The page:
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Or put upon you what restraint and grievance
The law (with all his might, to enforce it on),
Will give him cable.
Oth.

Let him do his spite :
My services, which I have done the signiory,
Shall out-tongue his complaints. 'Tis yet to know,
(Which, when I know that boasting is an honour,
I shall promulgate), I fetch my life and being
From men of royal siege"; and my demerits 6
May speak, unbonneted?, to as proud a fortune
As this that I have reach’d: For know, Iago,
But that I love the gentle Desdemona,
I would not

my

unhoused 8 free condition Put into circumscription and confine For the sea's worth 9. But, look! what lights come

yonder ?

5 • Men who have sat upon royal thrones.' So in Grafton's Chronicle, p. 443 : - Incontinent, after that he was placed in the royal siege,' &c.

6 Demerits has the same meaning in Shakspeare as merits. Mereo and demereo had the same meaning in the Roman language. Demerit (says Bullokar), a desert; also (on the contrary, and as it is most commonly used at this day) ill-deserving.' See Coriolanus, p. 131.

7 Mr. Fuseli (and who was better acquainted with the sense and spirit of Shakspeare ?) explains this passage as follows: • I am his equal or superior in rank; and were it not so, such, are my merits, that unbonneted, without the addition of patrician or senatorial dignity, they may speak to as proud a fortune,' &c. At Venice the bonnet, as well as the toge, is a badge of aristoeratic honours to this day.

8 i. e. unsettled, free from domestic cares.

9 Pliny, the naturalist, has a chapter on the riches of the sea. The expression seems to have been proverbial. Thus in Davenant's Cruel Brother, 1630:

he would not lose that privilege
For the sea's worth.'
So in King Henry V. Act i.:-

As rich with praise,
As is the ooze and bottom of the sea

With sunken wreck and symless treasuries.'
VOL. X.

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and my

Enter Cassio, at a Distance, and certain Officers

with Torches. Jago. These are the raised father, and his friends : You were best go in. Oth.

Not I: I must be found; My parts, my title, and my perfect soul, Shall manifest me rightly. Is it they?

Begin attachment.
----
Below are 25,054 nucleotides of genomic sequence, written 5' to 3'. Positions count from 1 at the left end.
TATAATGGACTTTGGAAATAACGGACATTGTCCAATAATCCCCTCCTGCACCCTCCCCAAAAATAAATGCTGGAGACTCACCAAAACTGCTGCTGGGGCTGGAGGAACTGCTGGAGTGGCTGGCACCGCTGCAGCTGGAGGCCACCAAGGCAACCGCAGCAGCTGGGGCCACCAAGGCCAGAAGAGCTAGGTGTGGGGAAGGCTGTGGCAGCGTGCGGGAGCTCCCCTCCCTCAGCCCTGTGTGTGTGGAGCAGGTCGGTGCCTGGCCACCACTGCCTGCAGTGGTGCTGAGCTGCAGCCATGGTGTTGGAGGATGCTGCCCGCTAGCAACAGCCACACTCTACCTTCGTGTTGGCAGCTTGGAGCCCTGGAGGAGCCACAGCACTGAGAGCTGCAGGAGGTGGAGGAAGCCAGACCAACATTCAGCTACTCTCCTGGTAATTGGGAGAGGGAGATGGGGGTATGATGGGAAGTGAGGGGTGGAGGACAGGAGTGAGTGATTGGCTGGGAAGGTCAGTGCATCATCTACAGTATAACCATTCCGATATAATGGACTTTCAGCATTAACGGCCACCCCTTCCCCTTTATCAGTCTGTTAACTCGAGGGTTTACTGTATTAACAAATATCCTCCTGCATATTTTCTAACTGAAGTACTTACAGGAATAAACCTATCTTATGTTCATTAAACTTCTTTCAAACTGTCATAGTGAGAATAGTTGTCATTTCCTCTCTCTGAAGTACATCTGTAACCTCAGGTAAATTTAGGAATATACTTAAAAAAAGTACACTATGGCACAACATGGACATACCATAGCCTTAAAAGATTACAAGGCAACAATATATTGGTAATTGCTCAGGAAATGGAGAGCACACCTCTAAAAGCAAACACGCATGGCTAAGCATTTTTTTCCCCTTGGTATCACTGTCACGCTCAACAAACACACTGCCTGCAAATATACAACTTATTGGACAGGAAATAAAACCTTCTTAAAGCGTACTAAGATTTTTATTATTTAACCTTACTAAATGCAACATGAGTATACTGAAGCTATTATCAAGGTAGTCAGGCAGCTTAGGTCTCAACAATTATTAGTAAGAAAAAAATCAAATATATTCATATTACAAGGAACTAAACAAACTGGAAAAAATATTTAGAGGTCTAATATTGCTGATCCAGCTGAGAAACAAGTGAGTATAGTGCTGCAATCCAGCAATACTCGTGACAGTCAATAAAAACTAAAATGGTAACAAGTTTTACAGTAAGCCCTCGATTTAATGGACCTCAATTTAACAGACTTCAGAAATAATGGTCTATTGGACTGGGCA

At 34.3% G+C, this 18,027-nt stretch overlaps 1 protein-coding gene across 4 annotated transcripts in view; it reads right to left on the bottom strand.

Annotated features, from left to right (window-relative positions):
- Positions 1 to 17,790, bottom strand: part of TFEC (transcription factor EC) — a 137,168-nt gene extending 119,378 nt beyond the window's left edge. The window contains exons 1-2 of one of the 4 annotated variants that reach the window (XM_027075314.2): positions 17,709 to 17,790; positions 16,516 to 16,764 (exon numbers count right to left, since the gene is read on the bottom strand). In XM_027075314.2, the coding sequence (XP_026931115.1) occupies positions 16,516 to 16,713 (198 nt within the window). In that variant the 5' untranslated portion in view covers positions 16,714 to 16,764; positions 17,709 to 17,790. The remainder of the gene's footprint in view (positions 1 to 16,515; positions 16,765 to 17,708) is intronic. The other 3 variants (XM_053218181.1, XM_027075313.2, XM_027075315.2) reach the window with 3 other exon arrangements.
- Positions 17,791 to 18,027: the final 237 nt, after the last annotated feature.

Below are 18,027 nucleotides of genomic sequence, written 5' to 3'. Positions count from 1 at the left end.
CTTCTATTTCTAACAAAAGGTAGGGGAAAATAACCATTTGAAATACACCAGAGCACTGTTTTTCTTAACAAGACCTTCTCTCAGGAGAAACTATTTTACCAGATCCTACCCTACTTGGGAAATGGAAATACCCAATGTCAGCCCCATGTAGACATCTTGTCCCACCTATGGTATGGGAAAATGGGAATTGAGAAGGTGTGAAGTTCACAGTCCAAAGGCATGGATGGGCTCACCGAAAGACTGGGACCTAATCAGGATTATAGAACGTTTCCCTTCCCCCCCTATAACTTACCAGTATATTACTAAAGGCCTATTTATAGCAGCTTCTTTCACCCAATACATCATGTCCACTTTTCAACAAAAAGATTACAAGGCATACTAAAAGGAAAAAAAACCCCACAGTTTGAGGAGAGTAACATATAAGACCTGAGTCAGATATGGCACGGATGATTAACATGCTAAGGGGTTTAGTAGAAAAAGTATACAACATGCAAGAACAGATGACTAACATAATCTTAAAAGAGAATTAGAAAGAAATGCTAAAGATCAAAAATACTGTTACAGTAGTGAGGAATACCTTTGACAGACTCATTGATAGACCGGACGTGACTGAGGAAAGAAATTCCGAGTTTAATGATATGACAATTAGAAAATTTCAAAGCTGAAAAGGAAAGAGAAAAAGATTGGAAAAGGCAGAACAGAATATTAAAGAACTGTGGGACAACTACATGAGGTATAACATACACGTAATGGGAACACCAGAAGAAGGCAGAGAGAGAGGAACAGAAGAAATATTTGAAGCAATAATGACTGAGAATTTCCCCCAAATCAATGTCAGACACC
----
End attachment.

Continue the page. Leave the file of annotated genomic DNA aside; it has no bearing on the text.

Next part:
lago. By Janus, I think no.

Oth. The servants of the duke, lieutenant. The goodness of the night upon you, friends 10! What is the news ?

Cas. The duke does greet you, general; And he requires your haste, post-haste 11 appearance, Even on the instant. Oth.

What is the matter, think you? Cas. Something from Cyprus, as I may divine; It is a business of some heat: the galleys Have sent a dozen sequent messengers This very night at one another's heels; And many of the consuls 12, rais'd, and met, Are at the duke's already: You have been hotly

call’d for; When, being not at your lodging to be found, The senate hath sent about three several quests 1s, To search Oth.

'Tis well I am found by you. I will but spend a word here in the house, And

go
with
you.

[Erit.

you out.

10 So in Measure for Measure:

• The best and wholesomest spirits of the night

Envelop you, good provost!' 11 These words were ordinarily written on the covers of letters or packets requiring the most prompt and speedy conveyance. Often

reduplicated thus :-Haste, haste, haste, post-haste!' 12 See note 6, on Scene 1, p. 256.

13 Quests are here put for messengers ; properly it signified seurchers. Vide Cotgrave, in questeur.

Cas.

Ancient, what makes he here? Iago. 'Faith, he to-night hath boarded a land

carrack 14;
If it prove lawful prize, he's made for ever.

Cas. I do not understand.
Iago.

He's married.
Cas.

To who 15 ? Re-enter Othello. lago. Marry, to-Come, captain, will you go? Oth.

Have with you. Cas. Here comes another troop to seek for you. Enter BRABANTIO, RODERIGO, and Officers of

Night, with Torches and Weapons.
Iago. It is Brabantio :-general, be advis'd 16;
He comes to bad intent.
Oth.

Hola! stand there!
Rod. Signior, it is the Moor.
Bra.

Down with him, thief!

[They draw on both sides. Iago. You, Roderigo! come, sir, I am for you. Oth. Keep up your bright swords, for the dew